A group of engineers at the University of Texas at Arlington (UT Arlington) will develop hybrid software and hardware approaches to testing electric machines during the design stage.
The team will create highly accurate models that incorporate high-frequency effects and mimic the hardware prototype as closely as possible, at nearly real-time speed, on a desktop platform.
Led by UT Arlington professor Ali Davoudi, the team will start with the fundamental physics, and then apply the findings to create order-reduction techniques that will accelerate model simulations by as much as 1 million times. The researchers will then install the models on hardware-centric simulation platforms to run parallel simulations and further improve the simulation speed.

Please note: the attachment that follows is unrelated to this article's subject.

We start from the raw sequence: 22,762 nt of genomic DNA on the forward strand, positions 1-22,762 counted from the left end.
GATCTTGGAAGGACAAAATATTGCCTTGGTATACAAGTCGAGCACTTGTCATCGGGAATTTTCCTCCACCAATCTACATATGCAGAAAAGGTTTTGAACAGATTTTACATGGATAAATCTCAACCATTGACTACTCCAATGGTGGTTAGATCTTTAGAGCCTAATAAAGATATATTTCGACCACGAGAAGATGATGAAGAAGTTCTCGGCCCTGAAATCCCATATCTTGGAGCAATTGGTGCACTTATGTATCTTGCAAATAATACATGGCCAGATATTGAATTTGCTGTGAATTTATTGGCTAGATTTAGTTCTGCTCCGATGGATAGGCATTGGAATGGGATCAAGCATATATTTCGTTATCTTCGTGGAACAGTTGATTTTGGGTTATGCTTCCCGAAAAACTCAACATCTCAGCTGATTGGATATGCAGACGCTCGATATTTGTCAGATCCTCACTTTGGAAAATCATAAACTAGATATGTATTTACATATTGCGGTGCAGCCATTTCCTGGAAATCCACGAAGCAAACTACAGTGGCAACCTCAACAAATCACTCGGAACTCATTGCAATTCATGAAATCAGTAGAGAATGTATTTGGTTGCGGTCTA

"If this research is successful, we will be able to design, optimize, and run tests quickly and push out improvements in a much shorter timeframe," Davoudi says.
The team has received a $285,000 grant from the U.S. National Science Foundation to pursue this project.
"Annual energy consumption by electric motors is expected to exceed 10 quadrillion watt-hours soon," Davoudi notes. "Any improvement we can make in the process will have a huge impact in the way we generate, convert, and store energy."
From UT Arlington News Center
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